RESEO was established in 1996 as a network for the growing number of opera education departments that sprang up across Europe from the 1980s onwards. Education is now a major priority for opera houses, with many offering a wide range of activities that take into account varying age groups, backgrounds and possibilities of involvement. These include:
- Works for young audiences: productions that are specifically created or adapted for children,
- Community opera, which gives the local community the chance to participate in a fully-fledged opera production under the guidance of a professional creative team,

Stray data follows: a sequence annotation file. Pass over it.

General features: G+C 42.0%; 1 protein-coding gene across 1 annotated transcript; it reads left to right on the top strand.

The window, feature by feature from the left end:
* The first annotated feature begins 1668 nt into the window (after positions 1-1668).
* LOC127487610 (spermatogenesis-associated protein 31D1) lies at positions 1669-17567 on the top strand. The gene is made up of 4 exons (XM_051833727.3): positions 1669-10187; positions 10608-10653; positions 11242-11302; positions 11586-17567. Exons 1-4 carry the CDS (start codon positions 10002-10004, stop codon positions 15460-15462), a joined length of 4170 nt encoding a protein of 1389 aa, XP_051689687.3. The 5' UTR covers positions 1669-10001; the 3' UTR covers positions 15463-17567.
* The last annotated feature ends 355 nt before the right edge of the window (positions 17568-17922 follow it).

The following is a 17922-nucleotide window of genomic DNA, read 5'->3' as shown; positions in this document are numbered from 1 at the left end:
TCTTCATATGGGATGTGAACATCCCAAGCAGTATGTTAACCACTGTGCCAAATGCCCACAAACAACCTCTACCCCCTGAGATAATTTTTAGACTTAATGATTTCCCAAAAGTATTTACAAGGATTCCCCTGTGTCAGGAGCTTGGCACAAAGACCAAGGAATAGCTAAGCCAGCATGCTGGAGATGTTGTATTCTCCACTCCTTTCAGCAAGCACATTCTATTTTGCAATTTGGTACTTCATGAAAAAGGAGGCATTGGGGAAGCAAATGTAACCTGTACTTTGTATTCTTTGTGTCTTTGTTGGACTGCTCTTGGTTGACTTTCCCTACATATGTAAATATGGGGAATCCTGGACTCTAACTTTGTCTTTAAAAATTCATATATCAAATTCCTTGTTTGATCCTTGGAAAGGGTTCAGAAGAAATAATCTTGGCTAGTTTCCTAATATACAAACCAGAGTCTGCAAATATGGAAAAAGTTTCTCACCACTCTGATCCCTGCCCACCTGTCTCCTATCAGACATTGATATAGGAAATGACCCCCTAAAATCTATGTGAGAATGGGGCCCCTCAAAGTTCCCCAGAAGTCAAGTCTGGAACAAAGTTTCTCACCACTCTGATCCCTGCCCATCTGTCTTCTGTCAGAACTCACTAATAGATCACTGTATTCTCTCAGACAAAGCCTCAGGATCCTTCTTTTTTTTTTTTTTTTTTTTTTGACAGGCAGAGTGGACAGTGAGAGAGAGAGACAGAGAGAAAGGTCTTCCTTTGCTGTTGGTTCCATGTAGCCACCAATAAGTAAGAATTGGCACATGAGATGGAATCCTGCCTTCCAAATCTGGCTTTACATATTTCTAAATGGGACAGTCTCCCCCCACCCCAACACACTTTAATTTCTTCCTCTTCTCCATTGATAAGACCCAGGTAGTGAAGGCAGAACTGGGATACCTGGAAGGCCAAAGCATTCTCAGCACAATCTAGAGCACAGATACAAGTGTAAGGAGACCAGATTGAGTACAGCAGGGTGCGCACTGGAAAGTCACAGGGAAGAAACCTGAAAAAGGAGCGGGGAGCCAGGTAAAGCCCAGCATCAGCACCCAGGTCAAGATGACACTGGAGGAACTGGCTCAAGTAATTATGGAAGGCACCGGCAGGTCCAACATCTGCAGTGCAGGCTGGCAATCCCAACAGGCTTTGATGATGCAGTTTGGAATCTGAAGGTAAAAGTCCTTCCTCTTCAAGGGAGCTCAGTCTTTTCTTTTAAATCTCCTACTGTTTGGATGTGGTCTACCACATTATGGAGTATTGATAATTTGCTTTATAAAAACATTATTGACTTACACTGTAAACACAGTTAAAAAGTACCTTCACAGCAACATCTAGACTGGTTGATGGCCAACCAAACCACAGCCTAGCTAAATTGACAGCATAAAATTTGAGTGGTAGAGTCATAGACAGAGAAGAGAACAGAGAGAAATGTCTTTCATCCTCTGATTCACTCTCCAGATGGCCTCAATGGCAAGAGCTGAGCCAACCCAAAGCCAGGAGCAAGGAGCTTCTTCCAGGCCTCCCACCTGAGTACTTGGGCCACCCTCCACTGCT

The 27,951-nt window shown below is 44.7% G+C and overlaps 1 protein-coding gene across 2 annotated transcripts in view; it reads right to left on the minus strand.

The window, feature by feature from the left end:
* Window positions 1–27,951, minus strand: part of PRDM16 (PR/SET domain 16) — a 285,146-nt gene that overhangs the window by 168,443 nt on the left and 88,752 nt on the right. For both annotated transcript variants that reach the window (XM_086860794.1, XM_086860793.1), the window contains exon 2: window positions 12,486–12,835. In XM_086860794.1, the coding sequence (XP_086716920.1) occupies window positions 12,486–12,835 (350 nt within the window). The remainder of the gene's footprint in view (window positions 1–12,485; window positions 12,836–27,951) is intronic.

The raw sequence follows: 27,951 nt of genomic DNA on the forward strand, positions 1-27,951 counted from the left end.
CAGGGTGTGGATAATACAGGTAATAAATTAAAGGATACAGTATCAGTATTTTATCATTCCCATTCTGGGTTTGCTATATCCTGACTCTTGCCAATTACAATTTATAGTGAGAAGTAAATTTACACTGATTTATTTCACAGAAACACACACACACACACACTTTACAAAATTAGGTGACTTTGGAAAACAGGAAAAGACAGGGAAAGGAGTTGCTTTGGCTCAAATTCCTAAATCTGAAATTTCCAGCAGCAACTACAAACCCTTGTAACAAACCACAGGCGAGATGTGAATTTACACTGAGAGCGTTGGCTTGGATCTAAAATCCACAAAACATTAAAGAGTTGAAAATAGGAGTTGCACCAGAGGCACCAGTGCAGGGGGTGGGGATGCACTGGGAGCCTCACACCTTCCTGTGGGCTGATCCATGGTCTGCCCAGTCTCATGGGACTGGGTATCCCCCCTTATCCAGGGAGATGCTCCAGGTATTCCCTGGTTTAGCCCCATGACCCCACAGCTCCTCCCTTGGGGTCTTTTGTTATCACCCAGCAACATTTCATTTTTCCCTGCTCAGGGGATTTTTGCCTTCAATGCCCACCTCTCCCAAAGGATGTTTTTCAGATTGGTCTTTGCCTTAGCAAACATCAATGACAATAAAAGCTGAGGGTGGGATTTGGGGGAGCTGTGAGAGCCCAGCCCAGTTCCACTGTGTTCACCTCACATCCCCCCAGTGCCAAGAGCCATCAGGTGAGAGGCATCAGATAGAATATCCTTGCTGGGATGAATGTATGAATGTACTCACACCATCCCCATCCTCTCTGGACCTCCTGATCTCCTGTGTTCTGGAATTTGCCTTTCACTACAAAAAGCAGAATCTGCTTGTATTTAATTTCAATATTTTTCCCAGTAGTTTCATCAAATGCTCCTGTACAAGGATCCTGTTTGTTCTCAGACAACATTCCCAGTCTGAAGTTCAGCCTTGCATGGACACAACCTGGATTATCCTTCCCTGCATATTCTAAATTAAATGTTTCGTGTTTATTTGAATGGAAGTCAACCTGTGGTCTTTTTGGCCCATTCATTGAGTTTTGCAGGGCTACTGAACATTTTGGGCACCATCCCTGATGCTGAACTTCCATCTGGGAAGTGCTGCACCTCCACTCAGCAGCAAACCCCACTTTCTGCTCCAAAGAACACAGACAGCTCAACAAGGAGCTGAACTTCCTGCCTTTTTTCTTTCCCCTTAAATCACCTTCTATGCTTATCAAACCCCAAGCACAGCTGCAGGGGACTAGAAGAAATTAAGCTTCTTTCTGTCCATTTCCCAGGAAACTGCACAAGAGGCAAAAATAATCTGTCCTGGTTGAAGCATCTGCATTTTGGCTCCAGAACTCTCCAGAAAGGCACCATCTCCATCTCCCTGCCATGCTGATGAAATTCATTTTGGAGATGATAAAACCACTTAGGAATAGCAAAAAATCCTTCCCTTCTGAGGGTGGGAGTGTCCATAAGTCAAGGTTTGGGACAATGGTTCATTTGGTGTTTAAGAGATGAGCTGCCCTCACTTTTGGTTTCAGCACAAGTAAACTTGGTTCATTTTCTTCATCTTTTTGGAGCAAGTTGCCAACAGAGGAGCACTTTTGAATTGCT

- Outreach initiatives that aim to bring opera to those who are not usually exposed to it,
- Work with vulnerable adults,
- Talks, introductions and guided tours,
- Lifelong learning, for those who are interested in pursuing education outside of a traditional learning context (ie schools, universities)
- International events such as the European Opera Days.
Engaging the wider public with a challenging and complex artform is one of many motivations for those who seek to ensure the continuing appeal of opera today. Having gone through a considerable amount of changes in public image – from part of Italian Renaissance high culture to popular entertainment in the 19th century - opera today remains as diverse, compelling and dynamic as ever. Opera education seeks above all to valorise an artform that draws on the wealth of human experience and infuses it with music, movement and voice, underlining its sociocultural roots, connecting it to the communities it performs within, and extending its impact beyond the limits of the performance venue and the existing repertoire.